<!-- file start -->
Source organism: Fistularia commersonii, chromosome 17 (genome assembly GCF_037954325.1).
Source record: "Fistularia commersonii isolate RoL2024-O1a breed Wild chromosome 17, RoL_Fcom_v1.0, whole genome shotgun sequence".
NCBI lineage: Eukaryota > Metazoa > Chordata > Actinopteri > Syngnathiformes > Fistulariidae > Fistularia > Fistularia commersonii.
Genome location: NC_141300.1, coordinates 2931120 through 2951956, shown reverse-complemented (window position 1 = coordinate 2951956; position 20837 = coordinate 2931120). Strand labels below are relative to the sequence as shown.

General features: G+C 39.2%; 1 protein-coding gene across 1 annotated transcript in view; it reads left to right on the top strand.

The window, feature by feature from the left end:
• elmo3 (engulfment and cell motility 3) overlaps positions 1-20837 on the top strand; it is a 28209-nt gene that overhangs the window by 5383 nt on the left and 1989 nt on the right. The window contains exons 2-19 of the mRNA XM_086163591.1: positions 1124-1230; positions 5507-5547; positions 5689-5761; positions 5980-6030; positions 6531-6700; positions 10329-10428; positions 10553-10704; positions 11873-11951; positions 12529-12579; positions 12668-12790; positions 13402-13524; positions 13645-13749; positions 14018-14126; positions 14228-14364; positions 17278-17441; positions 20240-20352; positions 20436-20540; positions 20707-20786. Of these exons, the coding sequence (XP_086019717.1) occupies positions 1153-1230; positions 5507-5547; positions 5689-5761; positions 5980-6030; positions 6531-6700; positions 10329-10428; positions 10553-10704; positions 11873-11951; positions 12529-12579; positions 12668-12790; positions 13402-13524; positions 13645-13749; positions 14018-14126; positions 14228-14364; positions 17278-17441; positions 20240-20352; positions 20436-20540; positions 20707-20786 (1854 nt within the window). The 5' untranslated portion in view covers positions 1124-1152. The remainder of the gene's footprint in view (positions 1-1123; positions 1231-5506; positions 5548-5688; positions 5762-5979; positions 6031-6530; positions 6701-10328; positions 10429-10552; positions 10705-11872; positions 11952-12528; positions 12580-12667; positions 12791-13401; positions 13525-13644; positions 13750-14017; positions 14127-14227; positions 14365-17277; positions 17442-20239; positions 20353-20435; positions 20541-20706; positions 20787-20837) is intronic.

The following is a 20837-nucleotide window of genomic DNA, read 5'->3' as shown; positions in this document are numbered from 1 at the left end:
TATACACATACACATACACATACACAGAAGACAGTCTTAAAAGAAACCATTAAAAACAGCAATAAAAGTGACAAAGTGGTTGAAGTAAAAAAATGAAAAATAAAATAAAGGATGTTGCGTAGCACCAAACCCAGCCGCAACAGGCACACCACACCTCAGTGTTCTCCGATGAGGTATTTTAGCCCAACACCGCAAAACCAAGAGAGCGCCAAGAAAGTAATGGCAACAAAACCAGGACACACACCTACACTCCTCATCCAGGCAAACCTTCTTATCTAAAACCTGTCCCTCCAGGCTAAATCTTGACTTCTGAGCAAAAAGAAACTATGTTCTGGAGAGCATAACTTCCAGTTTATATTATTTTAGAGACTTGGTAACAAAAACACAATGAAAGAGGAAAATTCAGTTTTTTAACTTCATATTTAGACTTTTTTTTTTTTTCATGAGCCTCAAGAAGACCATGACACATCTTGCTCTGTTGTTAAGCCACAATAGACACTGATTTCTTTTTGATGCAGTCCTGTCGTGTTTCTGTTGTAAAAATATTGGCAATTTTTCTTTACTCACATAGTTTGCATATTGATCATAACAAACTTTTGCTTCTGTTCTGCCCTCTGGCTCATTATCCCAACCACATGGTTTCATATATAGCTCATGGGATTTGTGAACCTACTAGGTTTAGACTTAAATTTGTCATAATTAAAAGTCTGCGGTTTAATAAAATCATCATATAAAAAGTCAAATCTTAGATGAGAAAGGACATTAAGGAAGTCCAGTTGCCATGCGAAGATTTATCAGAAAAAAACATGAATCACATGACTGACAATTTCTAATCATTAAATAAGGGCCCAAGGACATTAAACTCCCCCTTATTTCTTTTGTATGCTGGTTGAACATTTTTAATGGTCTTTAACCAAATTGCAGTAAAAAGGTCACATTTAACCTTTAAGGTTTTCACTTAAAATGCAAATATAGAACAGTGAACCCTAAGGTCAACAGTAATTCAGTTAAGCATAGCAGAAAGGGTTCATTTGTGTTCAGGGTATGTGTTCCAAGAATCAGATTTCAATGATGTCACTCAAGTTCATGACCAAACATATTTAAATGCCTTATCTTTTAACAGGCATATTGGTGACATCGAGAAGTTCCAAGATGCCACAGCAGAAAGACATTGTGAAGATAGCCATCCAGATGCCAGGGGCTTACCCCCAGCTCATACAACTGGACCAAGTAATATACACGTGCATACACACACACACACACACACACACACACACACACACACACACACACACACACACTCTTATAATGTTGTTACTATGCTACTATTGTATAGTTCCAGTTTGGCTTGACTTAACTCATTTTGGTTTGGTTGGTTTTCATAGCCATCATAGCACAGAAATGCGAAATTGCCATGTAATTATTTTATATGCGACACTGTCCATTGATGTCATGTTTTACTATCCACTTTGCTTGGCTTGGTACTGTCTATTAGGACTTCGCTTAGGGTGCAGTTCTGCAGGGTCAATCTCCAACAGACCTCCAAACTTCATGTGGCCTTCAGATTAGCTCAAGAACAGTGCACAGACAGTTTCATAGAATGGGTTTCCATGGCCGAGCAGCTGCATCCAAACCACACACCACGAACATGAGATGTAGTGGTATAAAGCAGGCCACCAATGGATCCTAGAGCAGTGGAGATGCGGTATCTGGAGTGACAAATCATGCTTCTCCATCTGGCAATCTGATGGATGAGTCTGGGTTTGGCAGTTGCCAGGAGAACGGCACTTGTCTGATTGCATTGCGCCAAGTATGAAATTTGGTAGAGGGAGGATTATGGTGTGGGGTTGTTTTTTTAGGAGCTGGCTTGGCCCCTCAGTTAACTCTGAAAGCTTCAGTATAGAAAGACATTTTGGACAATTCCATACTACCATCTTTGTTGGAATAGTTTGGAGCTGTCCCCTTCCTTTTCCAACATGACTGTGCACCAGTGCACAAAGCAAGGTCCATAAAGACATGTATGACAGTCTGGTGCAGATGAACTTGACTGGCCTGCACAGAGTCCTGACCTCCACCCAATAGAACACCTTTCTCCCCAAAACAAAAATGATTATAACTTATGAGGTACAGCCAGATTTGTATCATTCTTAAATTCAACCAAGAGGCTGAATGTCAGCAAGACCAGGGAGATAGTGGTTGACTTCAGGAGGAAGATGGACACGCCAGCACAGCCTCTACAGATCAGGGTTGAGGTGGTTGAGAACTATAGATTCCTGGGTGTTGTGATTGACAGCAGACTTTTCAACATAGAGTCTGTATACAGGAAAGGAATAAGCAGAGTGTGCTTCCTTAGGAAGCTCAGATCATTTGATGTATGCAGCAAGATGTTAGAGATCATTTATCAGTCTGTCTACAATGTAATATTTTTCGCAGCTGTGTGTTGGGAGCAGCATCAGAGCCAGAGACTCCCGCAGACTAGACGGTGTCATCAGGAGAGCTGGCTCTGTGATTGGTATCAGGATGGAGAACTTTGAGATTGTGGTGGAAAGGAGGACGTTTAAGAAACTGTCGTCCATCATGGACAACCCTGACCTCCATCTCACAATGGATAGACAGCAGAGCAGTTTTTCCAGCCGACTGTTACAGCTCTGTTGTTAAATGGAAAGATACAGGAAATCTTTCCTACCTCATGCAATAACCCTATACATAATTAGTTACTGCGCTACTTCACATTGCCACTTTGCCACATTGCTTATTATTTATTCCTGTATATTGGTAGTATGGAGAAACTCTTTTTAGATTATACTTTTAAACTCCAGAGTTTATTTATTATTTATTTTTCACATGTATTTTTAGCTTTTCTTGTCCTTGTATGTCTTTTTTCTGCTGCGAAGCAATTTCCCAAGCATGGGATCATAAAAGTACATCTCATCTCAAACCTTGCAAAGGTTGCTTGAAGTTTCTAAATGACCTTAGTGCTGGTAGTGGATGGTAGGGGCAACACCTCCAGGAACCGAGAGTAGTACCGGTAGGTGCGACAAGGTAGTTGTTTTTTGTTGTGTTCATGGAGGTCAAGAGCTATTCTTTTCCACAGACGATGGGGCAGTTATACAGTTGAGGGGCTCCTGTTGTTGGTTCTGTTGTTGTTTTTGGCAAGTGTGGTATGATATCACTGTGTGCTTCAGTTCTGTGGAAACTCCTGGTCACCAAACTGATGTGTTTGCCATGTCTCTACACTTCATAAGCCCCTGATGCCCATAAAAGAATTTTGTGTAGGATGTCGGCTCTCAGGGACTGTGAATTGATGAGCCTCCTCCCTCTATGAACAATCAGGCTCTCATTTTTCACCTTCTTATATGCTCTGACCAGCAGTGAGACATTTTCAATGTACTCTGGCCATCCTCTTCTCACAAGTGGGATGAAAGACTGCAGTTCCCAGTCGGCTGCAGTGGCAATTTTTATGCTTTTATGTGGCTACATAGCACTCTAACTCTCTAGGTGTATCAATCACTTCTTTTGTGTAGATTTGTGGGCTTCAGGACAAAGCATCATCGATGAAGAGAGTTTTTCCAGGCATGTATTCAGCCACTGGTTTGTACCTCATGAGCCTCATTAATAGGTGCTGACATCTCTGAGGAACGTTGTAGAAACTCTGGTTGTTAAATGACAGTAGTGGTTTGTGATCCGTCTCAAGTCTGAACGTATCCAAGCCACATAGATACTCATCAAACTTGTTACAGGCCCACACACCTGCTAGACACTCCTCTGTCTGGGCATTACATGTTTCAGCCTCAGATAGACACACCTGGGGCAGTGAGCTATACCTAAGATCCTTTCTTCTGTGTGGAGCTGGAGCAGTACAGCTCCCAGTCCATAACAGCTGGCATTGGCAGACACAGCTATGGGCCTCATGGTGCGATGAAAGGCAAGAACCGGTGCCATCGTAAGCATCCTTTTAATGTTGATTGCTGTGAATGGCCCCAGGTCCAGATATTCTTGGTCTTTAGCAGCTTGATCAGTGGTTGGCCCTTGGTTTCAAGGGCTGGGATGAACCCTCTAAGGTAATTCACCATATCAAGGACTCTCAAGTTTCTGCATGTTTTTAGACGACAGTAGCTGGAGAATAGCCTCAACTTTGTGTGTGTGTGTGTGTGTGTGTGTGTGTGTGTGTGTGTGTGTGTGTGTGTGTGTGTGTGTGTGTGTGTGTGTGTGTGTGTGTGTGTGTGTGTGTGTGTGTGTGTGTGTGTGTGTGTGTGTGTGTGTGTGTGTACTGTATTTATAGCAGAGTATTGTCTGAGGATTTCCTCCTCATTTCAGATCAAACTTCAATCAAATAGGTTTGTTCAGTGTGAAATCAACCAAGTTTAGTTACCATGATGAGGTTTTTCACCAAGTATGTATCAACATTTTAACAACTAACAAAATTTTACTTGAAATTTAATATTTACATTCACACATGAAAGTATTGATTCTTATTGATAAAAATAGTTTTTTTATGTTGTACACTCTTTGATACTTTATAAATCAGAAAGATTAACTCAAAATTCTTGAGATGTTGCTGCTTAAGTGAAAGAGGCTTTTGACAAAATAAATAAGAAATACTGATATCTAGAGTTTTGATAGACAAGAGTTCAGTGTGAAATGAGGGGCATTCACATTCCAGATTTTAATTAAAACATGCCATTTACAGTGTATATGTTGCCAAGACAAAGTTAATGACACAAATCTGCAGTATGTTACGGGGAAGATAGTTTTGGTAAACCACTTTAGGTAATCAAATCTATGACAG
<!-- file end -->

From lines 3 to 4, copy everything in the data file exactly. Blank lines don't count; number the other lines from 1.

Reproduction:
NCBI lineage: Eukaryota > Metazoa > Chordata > Actinopteri > Syngnathiformes > Fistulariidae > Fistularia > Fistularia commersonii.
Genome location: NC_141300.1, coordinates 2931120 through 2951956, shown reverse-complemented (window position 1 = coordinate 2951956; position 20837 = coordinate 2931120). Strand labels below are relative to the sequence as shown.